Dear Mr. President,
I am writing to present you with Amnesty International’s latest report “Arrested for protest: weaponizing the law to crackdown on peaceful protesters in France” launched on 29 September and convey our concerns in relation to the violations by French authorities of the right to freedom of peaceful assembly we documented in France.
This report is a result of a research carried out between June 2019 and August 2020 including five field research visits to France and interviews with sixty-six witnesses as well as lawyers, judges and representatives of the Ministry of Justice. It is also based on analysis of legal documents provided by our witnesses, media sources, videos and statistics provided by the Ministry of Justice, the IGPN and the Prosecutor of Paris.
Most of the cases are related to the Yellow Vest protests because this was the largest social movement that organized public assemblies in France in 2018-2019. However, the report also includes cases of people fined, arrested and prosecuted for participating in other large public assemblies, such as those organized by the climate movement (for example on 21 September 2019) and by trade unions to oppose reform of the pension system. It also includes cases of people fined for participating in small protests in May and June 2020.
Amnesty International’s research details how law enforcement and prosecutorial authorities have in response to social movements weaponized criminal law and resorted to vague laws to crackdown on peaceful protesters. While many protesters committed acts of violence for which they were prosecuted, hundred other peaceful protesters have been caught in the maze of the criminal justice system and faced fines, arrests and prosecutions without having committed violent acts.
The French authorities have deployed a legislative arsenal to arrest and prosecute protesters arbitrarily and to unduly restrict their rights to freedom of peaceful assembly, freedom of expression, freedom of movement and liberty and security. In May and June 2020, the French authorities also disproportionately restricted the right to freedom of peaceful assembly to counter the COVID-19 pandemics.
Thus, between November 17, 2018 and July 12, 2019, in the sole context of the demonstrations of the so-called "Yellow Vests" movement, 11,203 demonstrators were placed in pre-charge detention. More than half of them were eventually not prosecuted. Peaceful demonstrators were arrested for wearing hats, goggles, and dust masks, or accused by police of organizing demonstrations simply because they had shared information on events on social media. We found that simply repeating a slogan can lead to a summons to the police station or even a conviction for contempt. Journalists, first-aid volunteers, and a human rights observer were also victims of such infringements of rights.
These practices have a dissuasive effect and constitute violations of the right to freedom of peaceful assembly in France. Such human rights violations have taken a toll on protesters and, more broadly, had a chilling effect on the right to freedom of peaceful assembly in France. Under international law, states must respect the right to freedom of peaceful assembly, as well as freedom of expression. The right to freedom of expression includes also the possibility for human rights monitors to observe without hindrances the policing of public assemblies and to document and report any human rights violations committed by law enforcement officials.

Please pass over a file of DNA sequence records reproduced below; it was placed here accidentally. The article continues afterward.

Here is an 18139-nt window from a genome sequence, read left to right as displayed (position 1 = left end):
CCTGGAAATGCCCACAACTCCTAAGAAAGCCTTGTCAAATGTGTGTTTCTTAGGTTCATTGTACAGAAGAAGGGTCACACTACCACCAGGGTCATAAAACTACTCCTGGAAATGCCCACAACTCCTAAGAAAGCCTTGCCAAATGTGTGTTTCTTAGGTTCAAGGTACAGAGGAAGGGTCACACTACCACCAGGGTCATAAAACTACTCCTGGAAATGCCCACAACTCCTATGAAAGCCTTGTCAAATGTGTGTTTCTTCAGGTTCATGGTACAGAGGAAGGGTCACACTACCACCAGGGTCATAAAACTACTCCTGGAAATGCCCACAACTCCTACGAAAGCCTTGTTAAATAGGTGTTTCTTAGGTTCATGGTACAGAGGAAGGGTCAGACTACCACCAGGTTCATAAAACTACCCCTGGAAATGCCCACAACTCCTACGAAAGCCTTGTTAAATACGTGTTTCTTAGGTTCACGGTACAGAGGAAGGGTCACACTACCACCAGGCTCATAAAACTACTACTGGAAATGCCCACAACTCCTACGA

In light of these findings, Amnesty International calls on French authorities to safeguard people’s human rights and to urgently amend the laws and policies that have been used to unduly restrict the rights of peaceful protesters, and to therefore:
Immediately repeal or substantially amend all criminal provisions at odds with international human rights law and standards on the right to freedom of peaceful assembly. Organizing a public assembly without complying with the notification requirements and contempt of public officials must not constitute a criminal offence. The law that prohibits the wearing of face coverings in public assemblies should be urgently reviewed as its implementation in the aftermath of COVID-19 reveals important contradictions, notably, as wearing face coverings is a necessary measure to counter COVID-19. More generally, a blanket ban on wearing face coverings in public assemblies is at odds with international human rights law and standards.
End the criminalization of demonstrators who have not committed any violence. In particular, law enforcement and judicial authorities must stop using the provision that criminalizes participation in a group with a view to preparing acts of violence (Article 212-14-2 of the Criminal Code) to arrest and prosecute protesters arbitrarily. Parliament should amend the provision to clarify that only individuals who are actively involved in planning violent acts in a group can face criminal charges.
Ensure that any measures that restrict human rights, including the rights to freedom of peaceful assembly and expression, introduced in the context of COVID-19 are strictly necessary and proportionate for the protection of public health.
On 29 September, Amnesty International launched an international campaign “Eyes on France” seeking to mobilize our activists and members worldwide to bring these demands to the French government.
We would like to take this opportunity to respectfully ask you to convey our message and raise these issues with French authorities in the capital.
We would also like to respectfully seek a meeting at your earliest availability and are available to meet you to discuss our concerns and recommendations in more detail and provide you with further information about our research and campaign.